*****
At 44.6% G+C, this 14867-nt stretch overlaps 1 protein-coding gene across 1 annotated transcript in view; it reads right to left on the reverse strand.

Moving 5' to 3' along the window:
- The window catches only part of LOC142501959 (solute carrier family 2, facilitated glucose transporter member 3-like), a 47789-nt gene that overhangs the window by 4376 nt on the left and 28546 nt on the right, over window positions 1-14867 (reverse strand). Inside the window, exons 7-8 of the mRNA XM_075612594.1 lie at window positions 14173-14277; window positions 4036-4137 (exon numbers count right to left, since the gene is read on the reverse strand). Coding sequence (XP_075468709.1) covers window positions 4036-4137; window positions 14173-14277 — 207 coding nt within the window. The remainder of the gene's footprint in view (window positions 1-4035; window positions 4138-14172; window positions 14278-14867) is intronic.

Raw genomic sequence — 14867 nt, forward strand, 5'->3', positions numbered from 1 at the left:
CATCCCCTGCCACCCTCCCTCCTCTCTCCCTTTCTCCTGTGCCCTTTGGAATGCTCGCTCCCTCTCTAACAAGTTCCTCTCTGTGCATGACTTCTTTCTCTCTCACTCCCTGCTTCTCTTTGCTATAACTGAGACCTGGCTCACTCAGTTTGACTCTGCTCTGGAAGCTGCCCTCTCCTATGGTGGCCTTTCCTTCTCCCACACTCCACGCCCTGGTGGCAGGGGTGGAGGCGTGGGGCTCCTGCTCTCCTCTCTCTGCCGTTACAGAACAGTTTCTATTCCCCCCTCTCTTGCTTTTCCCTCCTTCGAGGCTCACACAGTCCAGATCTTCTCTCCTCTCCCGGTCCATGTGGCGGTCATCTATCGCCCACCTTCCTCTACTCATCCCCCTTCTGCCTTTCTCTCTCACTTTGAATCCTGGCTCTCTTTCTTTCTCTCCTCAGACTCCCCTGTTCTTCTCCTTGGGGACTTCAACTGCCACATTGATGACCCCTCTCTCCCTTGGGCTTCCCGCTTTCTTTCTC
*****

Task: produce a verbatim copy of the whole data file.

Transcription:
At 44.6% G+C, this 14867-nt stretch overlaps 1 protein-coding gene across 1 annotated transcript in view; it reads right to left on the reverse strand.

Moving 5' to 3' along the window:
- The window catches only part of LOC142501959 (solute carrier family 2, facilitated glucose transporter member 3-like), a 47789-nt gene that overhangs the window by 4376 nt on the left and 28546 nt on the right, over window positions 1-14867 (reverse strand). Inside the window, exons 7-8 of the mRNA XM_075612594.1 lie at window positions 14173-14277; window positions 4036-4137 (exon numbers count right to left, since the gene is read on the reverse strand). Coding sequence (XP_075468709.1) covers window positions 4036-4137; window positions 14173-14277 — 207 coding nt within the window. The remainder of the gene's footprint in view (window positions 1-4035; window positions 4138-14172; window positions 14278-14867) is intronic.

Raw genomic sequence — 14867 nt, forward strand, 5'->3', positions numbered from 1 at the left:
CATCCCCTGCCACCCTCCCTCCTCTCTCCCTTTCTCCTGTGCCCTTTGGAATGCTCGCTCCCTCTCTAACAAGTTCCTCTCTGTGCATGACTTCTTTCTCTCTCACTCCCTGCTTCTCTTTGCTATAACTGAGACCTGGCTCACTCAGTTTGACTCTGCTCTGGAAGCTGCCCTCTCCTATGGTGGCCTTTCCTTCTCCCACACTCCACGCCCTGGTGGCAGGGGTGGAGGCGTGGGGCTCCTGCTCTCCTCTCTCTGCCGTTACAGAACAGTTTCTATTCCCCCCTCTCTTGCTTTTCCCTCCTTCGAGGCTCACACAGTCCAGATCTTCTCTCCTCTCCCGGTCCATGTGGCGGTCATCTATCGCCCACCTTCCTCTACTCATCCCCCTTCTGCCTTTCTCTCTCACTTTGAATCCTGGCTCTCTTTCTTTCTCTCCTCAGACTCCCCTGTTCTTCTCCTTGGGGACTTCAACTGCCACATTGATGACCCCTCTCTCCCTTGGGCTTCCCGCTTTCTTTCTC